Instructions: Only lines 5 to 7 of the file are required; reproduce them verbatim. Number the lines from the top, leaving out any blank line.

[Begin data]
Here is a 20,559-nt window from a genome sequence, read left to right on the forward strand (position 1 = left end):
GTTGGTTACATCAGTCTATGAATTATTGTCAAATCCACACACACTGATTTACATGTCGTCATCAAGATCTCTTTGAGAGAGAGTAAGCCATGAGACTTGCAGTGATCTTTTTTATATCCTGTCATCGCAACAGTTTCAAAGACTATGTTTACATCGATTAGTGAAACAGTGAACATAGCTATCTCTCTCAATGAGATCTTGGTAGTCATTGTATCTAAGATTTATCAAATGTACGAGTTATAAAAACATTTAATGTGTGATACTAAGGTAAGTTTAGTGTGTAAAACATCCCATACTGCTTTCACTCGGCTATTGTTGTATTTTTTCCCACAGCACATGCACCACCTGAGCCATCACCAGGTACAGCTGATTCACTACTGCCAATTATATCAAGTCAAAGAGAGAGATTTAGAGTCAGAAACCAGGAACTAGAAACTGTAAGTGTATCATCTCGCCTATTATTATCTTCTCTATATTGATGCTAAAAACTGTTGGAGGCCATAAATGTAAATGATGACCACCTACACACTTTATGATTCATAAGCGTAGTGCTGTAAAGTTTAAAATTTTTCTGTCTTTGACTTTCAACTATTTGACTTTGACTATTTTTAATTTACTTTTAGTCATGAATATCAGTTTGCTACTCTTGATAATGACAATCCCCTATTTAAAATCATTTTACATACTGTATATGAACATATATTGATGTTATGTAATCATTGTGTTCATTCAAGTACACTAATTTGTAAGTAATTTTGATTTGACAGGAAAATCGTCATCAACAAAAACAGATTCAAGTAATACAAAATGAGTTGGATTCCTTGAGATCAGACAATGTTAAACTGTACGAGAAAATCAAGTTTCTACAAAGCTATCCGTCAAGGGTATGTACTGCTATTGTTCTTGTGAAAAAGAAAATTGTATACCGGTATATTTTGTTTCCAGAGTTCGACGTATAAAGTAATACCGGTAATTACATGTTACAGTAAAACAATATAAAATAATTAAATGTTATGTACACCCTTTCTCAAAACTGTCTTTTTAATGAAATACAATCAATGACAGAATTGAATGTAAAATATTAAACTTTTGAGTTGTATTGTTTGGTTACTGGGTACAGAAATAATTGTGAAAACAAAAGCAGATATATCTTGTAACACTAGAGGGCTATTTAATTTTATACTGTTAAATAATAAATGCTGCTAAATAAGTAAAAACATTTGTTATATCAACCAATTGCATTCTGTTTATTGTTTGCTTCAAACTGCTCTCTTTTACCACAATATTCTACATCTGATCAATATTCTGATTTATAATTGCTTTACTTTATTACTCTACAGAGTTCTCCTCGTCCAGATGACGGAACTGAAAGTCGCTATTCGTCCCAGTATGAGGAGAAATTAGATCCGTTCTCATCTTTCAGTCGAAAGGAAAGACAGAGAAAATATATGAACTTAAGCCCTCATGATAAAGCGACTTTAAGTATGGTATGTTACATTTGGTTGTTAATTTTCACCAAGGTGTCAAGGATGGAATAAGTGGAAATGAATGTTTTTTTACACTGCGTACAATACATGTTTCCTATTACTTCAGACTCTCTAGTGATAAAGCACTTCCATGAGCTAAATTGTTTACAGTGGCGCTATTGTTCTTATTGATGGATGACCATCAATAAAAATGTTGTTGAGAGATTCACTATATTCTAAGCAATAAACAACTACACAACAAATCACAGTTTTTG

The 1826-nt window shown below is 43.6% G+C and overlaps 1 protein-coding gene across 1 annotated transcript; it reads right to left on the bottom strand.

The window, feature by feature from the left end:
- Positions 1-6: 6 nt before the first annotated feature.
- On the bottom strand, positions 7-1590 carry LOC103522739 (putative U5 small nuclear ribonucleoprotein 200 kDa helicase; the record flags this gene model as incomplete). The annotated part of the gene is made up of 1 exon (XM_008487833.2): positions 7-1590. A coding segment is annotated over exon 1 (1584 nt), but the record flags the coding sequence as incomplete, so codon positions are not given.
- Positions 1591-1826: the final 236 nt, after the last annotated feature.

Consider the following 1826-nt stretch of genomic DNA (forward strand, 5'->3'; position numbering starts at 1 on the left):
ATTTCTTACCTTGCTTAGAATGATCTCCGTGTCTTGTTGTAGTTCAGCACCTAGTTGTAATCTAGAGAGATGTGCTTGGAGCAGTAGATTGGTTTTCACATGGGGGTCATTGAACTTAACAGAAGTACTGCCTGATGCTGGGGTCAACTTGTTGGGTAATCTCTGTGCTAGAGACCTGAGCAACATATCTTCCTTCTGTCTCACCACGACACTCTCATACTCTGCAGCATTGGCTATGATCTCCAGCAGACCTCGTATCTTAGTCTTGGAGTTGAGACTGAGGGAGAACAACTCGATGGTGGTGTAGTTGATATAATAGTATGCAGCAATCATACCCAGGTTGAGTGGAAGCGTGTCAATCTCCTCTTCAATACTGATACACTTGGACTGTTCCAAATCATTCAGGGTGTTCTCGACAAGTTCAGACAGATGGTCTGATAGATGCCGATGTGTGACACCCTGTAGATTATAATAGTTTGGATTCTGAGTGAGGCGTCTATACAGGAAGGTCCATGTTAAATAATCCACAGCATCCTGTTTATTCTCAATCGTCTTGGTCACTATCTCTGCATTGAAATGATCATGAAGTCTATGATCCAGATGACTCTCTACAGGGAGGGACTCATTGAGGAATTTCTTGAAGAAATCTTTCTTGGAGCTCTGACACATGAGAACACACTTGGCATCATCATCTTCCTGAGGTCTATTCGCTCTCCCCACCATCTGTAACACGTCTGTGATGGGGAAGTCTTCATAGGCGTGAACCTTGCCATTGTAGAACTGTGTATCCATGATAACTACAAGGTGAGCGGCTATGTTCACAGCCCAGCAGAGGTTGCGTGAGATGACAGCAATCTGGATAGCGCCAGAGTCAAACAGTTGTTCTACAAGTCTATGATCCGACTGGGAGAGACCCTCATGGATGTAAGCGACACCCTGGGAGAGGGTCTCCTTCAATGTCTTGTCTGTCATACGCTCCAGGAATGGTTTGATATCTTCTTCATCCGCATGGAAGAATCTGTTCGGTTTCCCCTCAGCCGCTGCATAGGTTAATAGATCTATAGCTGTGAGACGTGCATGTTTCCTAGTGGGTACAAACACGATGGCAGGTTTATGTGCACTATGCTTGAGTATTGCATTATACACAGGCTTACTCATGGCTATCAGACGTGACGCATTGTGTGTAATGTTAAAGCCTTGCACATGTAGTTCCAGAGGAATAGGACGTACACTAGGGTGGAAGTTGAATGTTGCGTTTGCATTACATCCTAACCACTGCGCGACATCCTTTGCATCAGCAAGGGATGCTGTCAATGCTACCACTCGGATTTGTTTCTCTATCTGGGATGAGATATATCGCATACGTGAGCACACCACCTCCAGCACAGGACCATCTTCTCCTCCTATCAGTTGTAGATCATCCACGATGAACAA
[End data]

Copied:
- Positions 1-6: 6 nt before the first annotated feature.
- On the bottom strand, positions 7-1590 carry LOC103522739 (putative U5 small nuclear ribonucleoprotein 200 kDa helicase; the record flags this gene model as incomplete). The annotated part of the gene is made up of 1 exon (XM_008487833.2): positions 7-1590. A coding segment is annotated over exon 1 (1584 nt), but the record flags the coding sequence as incomplete, so codon positions are not given.
- Positions 1591-1826: the final 236 nt, after the last annotated feature.